Welcome to the third and final installment in this series on energy. In the first blog, we examined the possible causes of tiredness and lack of energy, and then went on in the second to examine what emotional blocks you may be creating that are preventing you from feeling your best. Today, I’m going to bring it all together with some “quick wins” – easy, practical strategies that you can start using in your life today and, if you follow them consistently, are guaranteed to improve the way you look and feel
1. Physical activity
Please note that I’m not saying “exercise” – for some, the word conjures up negative associations of PE classes at school or something that feels like a chore. The key is finding something you love doing and learning how to integrate it into your life. Little and often is better than getting into a fad then ditching it after a month when you’re feeling broke/ exhausted/ bored. There’s a guy called BJ Fogg who did research into “tiny habits”, and has written extensively about how the best way to achieve lasting behavioural change is to start really, really small. It might seem extreme at first, but it helps to hardwire the changes into your mind, and your life. One of his suggestions is – rather than committing to running every day, maybe just start with putting your trainers on. That’s all. Just do that for a week. Then the next week all you have to do is go to your front gate. And so on. Before you know it you’re putting on your trainers without thinking and your body and mind are totally used to this new way of being. Check out tinyhabits.com for more information on this approach.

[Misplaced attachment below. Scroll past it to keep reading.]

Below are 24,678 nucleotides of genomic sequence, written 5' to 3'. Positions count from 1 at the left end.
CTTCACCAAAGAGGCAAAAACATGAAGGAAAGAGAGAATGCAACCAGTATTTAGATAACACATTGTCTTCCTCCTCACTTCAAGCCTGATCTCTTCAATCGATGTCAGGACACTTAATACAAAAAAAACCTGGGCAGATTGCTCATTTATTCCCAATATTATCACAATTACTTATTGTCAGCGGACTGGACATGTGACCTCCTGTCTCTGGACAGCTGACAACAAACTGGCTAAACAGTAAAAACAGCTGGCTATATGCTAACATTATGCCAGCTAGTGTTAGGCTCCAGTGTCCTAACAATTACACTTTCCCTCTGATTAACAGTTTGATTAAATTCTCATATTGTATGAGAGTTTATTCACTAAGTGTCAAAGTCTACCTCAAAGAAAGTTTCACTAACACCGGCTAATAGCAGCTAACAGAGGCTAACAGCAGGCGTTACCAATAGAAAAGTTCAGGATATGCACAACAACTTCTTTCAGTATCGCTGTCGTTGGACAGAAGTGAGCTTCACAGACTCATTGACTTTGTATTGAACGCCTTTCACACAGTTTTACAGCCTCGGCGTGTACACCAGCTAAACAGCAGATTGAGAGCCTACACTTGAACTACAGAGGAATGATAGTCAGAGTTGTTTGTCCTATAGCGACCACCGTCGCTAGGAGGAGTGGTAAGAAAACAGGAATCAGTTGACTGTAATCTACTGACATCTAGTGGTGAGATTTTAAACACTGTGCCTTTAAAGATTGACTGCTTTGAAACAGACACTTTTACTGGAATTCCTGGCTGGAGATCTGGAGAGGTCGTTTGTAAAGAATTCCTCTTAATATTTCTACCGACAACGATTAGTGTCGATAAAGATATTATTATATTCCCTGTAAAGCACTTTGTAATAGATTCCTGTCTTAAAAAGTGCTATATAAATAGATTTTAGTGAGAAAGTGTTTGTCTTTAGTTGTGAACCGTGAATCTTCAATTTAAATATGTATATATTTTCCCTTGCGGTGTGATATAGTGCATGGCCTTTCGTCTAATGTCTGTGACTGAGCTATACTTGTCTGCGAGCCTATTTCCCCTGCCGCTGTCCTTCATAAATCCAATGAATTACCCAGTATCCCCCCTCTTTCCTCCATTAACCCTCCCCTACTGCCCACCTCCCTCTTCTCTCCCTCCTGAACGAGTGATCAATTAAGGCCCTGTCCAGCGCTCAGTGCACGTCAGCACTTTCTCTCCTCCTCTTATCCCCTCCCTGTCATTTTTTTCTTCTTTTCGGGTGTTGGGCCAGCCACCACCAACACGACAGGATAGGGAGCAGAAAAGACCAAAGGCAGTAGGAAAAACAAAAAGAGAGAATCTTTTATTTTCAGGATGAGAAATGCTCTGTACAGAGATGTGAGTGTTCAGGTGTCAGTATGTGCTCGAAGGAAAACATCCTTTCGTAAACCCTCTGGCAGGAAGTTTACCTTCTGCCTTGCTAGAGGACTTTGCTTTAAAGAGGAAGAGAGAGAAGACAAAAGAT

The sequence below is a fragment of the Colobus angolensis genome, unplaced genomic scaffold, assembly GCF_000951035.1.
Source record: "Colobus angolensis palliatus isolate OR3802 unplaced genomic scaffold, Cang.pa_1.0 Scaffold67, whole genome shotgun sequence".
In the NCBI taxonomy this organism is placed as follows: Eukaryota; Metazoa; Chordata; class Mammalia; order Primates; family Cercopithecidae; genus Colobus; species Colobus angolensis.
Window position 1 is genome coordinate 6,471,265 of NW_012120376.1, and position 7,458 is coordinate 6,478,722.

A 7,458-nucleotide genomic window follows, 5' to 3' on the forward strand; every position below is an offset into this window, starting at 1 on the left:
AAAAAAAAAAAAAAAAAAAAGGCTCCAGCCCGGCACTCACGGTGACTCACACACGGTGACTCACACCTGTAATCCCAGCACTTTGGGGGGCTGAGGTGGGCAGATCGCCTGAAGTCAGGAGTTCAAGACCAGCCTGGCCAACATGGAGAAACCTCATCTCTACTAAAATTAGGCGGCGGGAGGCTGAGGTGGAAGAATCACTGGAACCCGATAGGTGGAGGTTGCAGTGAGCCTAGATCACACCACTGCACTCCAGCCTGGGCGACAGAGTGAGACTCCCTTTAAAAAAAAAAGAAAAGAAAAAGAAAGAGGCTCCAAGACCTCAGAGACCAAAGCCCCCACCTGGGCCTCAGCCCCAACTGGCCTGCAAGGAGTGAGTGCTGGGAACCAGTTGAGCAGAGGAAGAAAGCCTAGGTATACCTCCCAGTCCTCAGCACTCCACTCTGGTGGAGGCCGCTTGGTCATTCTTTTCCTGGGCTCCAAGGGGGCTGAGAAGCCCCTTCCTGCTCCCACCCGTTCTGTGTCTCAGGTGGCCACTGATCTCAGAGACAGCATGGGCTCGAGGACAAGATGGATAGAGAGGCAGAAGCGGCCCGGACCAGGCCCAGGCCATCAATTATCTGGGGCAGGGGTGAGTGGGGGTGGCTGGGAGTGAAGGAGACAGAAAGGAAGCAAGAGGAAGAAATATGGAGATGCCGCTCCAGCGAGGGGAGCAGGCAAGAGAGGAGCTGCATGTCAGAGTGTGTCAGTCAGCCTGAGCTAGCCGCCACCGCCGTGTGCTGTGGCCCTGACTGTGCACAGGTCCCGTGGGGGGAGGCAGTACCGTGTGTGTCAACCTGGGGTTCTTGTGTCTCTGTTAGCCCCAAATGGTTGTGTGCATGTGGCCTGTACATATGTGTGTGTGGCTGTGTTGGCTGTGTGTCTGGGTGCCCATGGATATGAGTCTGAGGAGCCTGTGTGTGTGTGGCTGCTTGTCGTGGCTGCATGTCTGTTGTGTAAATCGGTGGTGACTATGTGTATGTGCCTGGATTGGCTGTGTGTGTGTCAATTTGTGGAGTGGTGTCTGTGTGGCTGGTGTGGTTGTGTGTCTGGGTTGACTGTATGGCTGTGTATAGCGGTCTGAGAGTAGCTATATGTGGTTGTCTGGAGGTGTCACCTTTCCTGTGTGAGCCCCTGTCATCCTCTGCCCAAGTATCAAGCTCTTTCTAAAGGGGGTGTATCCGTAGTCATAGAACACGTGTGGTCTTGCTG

Also try not to get too hung up on the aerobic, anaerobic, weight bearing, etc., aspect of the exercise. What is most important is that you are moving your body in a way you enjoy. Ideally you’ll be moving about out of doors so you get the benefits of the fresh air and vitamin D and sense of being connected to something bigger. Cycling and walking are good if you don’t fancy running or anything else that feels like “hard work”. A walk can be made all the more enjoyable by listening to a podcast or some music you love.
But if you don’t fancy the al fresco option at this time of year, get yourself into a pilates or yoga or zumba class. Or combine physical activity with learning something new, such as a martial art. But as the good folks at Nike would say, it doesn’t matter what it is. Just do it.
- Eating well
I’m not going to claim to be an expert on diet and nutrition. But I do know, both from my own experience and by working closely with nutritionists over the course of my career, that what we eat has a direct impact on our energy levels. My general approach to eating is simple: if it grows, eat it. Add to that lots of lean protein, including chicken and fish if you’re not vegetarian. Drink plenty of water. Avoid too much sugar, especially refined sugar. Even if you’re busy, try and avoid relying on prepackaged ready meals. One a week won’t hurt you, but they are packed full of sugar and salt and preservatives in the main. The same goes for takeaways, which can be even higher in salt and sugar and often MSG (monosodium glutamate), which can trigger headaches in some people.
If you’re out and about, try snacking on nuts and vegetables, or foods that release carbs slowly like oatcakes. An apple a day may keep the doctor away, but beware of too much fructose. Big fruit smoothies and juices may have seemed like the “healthy option” in the past, but they have very high levels of (albeit naturally occurring) sugar. Drink juice in moderation, let it down with water, or try a vegetable “green juice“ instead. They’re tastier than they look!